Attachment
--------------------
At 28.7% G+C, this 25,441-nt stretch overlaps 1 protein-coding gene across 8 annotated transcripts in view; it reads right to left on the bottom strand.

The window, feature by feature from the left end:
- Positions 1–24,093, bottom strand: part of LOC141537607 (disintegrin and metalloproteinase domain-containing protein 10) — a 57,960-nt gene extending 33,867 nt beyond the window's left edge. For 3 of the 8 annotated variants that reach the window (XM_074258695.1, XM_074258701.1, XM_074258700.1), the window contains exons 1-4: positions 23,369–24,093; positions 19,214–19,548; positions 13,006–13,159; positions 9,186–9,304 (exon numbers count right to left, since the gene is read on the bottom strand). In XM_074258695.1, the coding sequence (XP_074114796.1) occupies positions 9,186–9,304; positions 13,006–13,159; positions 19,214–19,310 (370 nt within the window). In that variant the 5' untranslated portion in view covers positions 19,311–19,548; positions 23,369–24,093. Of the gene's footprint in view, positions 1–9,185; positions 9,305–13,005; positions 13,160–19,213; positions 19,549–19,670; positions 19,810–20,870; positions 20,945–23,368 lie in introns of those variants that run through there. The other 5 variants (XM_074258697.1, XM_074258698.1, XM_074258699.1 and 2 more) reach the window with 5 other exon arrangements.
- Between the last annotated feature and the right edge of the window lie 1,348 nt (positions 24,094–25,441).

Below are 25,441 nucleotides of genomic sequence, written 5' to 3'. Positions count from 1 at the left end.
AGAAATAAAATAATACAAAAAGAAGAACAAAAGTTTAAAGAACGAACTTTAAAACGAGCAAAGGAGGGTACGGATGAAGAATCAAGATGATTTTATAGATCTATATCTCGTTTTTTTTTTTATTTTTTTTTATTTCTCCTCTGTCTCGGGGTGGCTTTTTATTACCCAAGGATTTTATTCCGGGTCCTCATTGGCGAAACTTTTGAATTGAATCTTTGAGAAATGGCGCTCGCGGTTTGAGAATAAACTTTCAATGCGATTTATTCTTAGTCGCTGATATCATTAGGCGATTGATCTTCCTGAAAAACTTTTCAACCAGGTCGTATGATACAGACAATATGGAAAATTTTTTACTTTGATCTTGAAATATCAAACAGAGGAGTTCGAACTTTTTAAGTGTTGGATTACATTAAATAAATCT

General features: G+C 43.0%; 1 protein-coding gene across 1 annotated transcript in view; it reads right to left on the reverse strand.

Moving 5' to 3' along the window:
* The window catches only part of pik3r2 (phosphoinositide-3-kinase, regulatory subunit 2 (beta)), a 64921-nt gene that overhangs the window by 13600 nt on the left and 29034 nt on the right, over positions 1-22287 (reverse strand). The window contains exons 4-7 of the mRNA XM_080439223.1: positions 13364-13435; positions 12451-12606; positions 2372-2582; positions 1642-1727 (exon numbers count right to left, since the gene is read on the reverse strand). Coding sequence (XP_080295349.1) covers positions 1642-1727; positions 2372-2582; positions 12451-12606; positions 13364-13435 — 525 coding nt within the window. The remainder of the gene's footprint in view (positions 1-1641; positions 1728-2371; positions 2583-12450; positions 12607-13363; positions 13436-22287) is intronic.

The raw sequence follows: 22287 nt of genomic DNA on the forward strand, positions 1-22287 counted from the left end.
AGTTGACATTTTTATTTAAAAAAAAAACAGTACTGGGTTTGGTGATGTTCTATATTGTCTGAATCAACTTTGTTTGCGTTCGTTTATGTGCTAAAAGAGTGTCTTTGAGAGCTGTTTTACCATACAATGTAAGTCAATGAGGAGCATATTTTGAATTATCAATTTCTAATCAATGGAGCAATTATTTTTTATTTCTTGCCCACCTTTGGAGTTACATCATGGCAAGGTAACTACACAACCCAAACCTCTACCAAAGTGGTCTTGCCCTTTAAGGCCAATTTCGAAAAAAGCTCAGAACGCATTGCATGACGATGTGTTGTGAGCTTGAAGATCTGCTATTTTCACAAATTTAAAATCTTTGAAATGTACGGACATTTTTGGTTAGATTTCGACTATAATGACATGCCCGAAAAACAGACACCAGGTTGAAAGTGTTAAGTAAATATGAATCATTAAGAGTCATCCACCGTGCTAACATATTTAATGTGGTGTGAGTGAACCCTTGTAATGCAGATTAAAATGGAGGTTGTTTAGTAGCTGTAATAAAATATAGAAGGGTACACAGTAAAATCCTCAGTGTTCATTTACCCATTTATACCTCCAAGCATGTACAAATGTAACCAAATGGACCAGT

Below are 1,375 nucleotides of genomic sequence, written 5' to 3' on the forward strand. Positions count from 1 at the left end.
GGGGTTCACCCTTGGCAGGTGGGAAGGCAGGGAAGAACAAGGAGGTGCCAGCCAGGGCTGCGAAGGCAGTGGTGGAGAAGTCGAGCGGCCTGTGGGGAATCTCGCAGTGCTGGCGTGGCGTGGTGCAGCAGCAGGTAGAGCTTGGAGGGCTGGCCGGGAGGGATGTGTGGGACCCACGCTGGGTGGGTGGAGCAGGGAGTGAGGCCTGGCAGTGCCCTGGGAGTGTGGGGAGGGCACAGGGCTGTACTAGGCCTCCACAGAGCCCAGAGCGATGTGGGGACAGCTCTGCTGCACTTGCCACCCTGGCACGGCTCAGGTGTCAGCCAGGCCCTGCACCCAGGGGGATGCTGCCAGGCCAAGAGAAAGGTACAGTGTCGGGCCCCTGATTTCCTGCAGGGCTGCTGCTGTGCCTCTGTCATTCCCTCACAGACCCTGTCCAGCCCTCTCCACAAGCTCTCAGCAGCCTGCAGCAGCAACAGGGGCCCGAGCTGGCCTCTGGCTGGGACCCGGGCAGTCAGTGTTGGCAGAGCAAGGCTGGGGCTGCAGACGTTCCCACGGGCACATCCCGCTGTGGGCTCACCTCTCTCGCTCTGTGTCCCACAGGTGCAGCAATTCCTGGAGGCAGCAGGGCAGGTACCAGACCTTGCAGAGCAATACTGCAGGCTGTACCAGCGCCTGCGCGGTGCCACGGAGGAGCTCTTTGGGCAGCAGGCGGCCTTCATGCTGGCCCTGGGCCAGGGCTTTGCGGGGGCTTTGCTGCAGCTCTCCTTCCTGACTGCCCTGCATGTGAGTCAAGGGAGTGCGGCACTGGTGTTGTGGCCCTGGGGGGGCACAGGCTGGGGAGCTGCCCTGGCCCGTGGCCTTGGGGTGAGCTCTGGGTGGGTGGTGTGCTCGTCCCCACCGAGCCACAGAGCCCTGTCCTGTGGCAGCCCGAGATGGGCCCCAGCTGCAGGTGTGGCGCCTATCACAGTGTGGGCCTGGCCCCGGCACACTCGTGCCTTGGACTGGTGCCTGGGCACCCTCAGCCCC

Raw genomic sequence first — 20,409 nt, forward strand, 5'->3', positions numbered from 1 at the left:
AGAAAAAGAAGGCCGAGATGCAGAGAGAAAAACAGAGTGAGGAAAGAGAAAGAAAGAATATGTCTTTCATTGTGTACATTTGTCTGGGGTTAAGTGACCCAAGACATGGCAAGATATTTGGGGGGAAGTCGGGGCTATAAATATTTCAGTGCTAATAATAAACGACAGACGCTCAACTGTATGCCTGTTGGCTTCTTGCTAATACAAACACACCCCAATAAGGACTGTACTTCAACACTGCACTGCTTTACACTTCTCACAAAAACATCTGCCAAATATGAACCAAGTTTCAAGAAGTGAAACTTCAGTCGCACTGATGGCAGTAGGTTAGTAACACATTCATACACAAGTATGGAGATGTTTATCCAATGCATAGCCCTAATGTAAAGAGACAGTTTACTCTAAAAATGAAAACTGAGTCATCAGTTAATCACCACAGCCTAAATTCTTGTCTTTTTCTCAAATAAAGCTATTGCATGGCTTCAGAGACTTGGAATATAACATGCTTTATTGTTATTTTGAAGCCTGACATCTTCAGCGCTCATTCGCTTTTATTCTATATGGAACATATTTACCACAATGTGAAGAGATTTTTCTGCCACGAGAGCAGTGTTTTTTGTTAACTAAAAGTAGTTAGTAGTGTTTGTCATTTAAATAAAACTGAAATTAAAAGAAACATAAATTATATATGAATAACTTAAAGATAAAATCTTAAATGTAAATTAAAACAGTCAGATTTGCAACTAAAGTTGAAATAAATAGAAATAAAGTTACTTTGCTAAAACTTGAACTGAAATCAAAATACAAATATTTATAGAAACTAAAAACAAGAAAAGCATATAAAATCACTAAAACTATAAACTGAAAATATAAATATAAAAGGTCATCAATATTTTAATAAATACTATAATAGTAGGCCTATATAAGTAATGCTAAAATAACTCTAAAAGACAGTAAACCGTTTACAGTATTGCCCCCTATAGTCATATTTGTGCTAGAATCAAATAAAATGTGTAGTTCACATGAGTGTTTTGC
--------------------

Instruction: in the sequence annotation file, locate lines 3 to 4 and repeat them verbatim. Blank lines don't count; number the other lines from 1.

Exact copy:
- Positions 1–24,093, bottom strand: part of LOC141537607 (disintegrin and metalloproteinase domain-containing protein 10) — a 57,960-nt gene extending 33,867 nt beyond the window's left edge. For 3 of the 8 annotated variants that reach the window (XM_074258695.1, XM_074258701.1, XM_074258700.1), the window contains exons 1-4: positions 23,369–24,093; positions 19,214–19,548; positions 13,006–13,159; positions 9,186–9,304 (exon numbers count right to left, since the gene is read on the bottom strand). In XM_074258695.1, the coding sequence (XP_074114796.1) occupies positions 9,186–9,304; positions 13,006–13,159; positions 19,214–19,310 (370 nt within the window). In that variant the 5' untranslated portion in view covers positions 19,311–19,548; positions 23,369–24,093. Of the gene's footprint in view, positions 1–9,185; positions 9,305–13,005; positions 13,160–19,213; positions 19,549–19,670; positions 19,810–20,870; positions 20,945–23,368 lie in introns of those variants that run through there. The other 5 variants (XM_074258697.1, XM_074258698.1, XM_074258699.1 and 2 more) reach the window with 5 other exon arrangements.
- Between the last annotated feature and the right edge of the window lie 1,348 nt (positions 24,094–25,441).